New Zealand on Friday abruptly abandoned their tour of Pakistan citing a security alert in a massive blow to the South Asian country's hopes of staging regular international cricket.
The Blackcaps quit the series at the last minute citing unspecified security threats despite being given security assurance by Prime Minister Imran Khan to his New Zealand counterpart Jacinda Ardern.
She, however, backed the Kiwi cricket board’s decision to call off the entire tour over the undisclosed security alert.
The tour was due to get underway with the first of three ODIs in Rawalpindi on Friday but New Zealand did not travel to the stadium.
The New Zealand Cricket (NZC) then issued a statement announcing their decision to call off the tour.
"Following an escalation in the New Zealand Government threat levels for Pakistan, and advice from NZC security advisers on the ground, it has been decided the Blackcaps will not continue with the tour," it said.
The NZC declined to share details of the security threat and said arrangements were being made for the team's departure.
The Pakistan Cricket Board (PCB) said the NZC had "unilaterally” decided to postpone the series despite "foolproof security arrangements" made for the matches.
"The Pakistan Prime Minister spoke personally to the Prime Minister of New Zealand and informed her that we have one of the best intelligence systems in the world and that no security threat of any kind exists for the visiting team," the PCB said in a statement.
“The PCB is willing to continue the scheduled matches. However, cricket lovers in Pakistan and around the world will be disappointed by this last-minute withdrawal."
Most of the squad arrived on Saturday and Sunday with a level of security usually reserved for visiting heads of state that included armed guards escorting their bulletproof buses.
Their Islamabad hotel, some 10 kilometres from the Rawalpindi stadium where they were due to play, has been guarded by a heavy paramilitary and police contingent. The team was due to fly out on Saturday on a chartered flight.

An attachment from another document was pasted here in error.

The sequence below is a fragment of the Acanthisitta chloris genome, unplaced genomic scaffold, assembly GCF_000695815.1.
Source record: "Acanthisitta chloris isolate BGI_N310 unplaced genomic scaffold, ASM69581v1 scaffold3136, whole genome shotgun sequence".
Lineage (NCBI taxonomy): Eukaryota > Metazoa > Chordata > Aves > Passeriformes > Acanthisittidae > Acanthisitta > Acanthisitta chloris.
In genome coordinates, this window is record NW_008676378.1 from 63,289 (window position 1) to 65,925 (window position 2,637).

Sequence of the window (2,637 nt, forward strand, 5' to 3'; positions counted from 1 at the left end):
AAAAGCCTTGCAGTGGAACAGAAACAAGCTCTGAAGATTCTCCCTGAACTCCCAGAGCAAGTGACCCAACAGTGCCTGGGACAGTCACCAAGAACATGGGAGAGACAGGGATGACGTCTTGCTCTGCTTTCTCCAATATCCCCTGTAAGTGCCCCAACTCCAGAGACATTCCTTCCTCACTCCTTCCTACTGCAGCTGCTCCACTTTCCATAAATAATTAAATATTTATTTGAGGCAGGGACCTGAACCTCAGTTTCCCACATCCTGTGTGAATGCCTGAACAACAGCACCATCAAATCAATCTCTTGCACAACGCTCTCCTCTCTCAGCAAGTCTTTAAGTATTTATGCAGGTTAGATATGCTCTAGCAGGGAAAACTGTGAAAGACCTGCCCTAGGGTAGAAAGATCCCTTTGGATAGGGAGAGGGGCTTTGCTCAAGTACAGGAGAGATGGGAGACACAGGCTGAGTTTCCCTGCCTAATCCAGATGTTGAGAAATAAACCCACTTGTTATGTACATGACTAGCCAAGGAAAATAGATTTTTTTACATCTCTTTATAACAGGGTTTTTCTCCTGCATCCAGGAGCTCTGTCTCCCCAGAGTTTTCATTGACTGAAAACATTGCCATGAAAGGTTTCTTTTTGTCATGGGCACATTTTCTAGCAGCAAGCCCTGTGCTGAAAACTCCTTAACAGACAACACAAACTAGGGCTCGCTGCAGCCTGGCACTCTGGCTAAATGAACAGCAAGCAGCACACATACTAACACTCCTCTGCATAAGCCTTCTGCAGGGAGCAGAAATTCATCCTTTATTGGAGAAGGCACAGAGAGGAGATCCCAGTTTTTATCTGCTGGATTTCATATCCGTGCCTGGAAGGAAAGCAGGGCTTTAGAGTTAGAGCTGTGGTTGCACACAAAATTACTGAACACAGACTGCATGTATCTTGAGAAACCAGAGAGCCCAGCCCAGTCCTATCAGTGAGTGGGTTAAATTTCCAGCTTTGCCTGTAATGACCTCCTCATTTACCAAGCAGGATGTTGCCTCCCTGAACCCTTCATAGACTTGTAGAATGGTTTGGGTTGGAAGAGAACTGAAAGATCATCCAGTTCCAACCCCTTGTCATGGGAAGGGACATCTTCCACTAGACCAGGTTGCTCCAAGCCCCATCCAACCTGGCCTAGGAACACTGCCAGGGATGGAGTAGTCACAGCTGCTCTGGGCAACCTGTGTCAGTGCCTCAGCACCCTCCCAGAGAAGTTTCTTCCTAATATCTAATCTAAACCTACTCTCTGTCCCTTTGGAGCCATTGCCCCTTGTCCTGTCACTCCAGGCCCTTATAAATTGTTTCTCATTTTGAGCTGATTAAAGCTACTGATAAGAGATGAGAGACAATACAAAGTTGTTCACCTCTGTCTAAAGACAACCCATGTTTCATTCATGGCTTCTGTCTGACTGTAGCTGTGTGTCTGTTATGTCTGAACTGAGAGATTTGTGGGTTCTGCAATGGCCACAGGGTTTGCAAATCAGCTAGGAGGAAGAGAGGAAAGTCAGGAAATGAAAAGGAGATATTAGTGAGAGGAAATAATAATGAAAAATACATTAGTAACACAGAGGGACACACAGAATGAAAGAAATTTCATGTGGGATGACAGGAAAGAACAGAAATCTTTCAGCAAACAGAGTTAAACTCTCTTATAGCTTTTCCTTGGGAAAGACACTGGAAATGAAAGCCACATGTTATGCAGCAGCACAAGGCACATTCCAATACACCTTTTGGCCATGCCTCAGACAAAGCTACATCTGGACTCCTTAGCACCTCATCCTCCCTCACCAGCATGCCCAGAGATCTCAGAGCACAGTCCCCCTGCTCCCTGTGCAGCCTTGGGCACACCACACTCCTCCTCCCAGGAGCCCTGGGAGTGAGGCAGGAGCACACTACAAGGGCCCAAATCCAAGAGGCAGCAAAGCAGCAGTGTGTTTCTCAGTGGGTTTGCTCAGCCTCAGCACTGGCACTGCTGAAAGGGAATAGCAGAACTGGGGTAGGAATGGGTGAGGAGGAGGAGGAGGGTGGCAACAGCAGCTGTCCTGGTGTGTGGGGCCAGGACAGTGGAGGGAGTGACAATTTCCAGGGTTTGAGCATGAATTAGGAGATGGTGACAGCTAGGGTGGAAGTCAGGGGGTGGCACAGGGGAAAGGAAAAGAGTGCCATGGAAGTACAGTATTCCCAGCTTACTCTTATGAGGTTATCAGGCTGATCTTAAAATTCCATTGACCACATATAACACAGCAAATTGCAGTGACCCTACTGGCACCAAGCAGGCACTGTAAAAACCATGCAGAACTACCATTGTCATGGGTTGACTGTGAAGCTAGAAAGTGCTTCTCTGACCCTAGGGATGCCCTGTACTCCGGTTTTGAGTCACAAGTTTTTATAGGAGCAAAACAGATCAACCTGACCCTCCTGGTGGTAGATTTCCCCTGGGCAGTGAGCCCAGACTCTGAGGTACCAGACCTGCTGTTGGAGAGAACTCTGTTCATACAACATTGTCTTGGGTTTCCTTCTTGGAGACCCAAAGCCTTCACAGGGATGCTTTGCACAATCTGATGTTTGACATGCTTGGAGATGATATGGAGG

Newly-appointed PCB chairman Ramiz Raja said they would approach the International Cricket Council (ICC) over what transpired on a "crazy day".
"Walking out of the tour by taking a unilateral approach on a security threat is very frustrating. Especially when it's not shared!! Which world is NZ living in?? NZ will hear us at ICC," Raja tweeted.
Pakistan captain Babar Azam also expressed disappointment over abrupt postponement of the series.
In his tweet, he stated: “Extremely disappointed on the abrupt postponement of the series, which could have brought the smiles back for millions of Pakistan Cricket Fans. I’ve full trust in the capabilities and credibility of our security agencies. They are our pride and always will be! Pakistan Zindabad”
New Zealand, minus several frontline players, were visiting Pakistan for the first time in 18 years and also due to play five Twenty20 matches in Lahore.
They previously cut short a tour in 2002 after a bomb blast outside their team hotel in Karachi killed several French naval staff and Pakistanis.
Top teams have largely shunned Pakistan following an attack on the Sri Lanka team bus in 2009 that killed six policemen and two civilians.
"I understand this will be a blow for the PCB, who have been wonderful hosts, but player safety is paramount and we believe this is the only responsible option," NZC chief executive David White said.
New Zealand Cricket Players Association Chief Executive Heath Mills echoed White’s sentiments. “We’ve been across this process throughout and are fully supportive of the decision,” said Mills. “The players are in good hands; they’re safe – and everyone’s acting in their best interests.”
New Zealand Prime Minister Ardern backed the NZC's decision to end the tour. "I know how disappointing it will be for everyone that the game hasn't gone ahead, but we totally support the decision that's been made. Player safety has to be paramount," she said in a statement.
Harsh criticism followed the decision made by the Blackcaps as several big names of the cricketing world expressed their disappointment over the move made at the eleventh hour.
More disappointment could be in store for the PCB with England now reconsidering what was to be their first Pakistan visit in 16 years to play two Twenty20 matches in Rawalpindi next month.
"We are liaising with our security team who are on the ground in Pakistan to fully understand the situation," an England and Wales Cricket Board (ECB) spokesperson said.
The ECB Board will decide in the next few days if the tour should proceed.
(With input from agencies)
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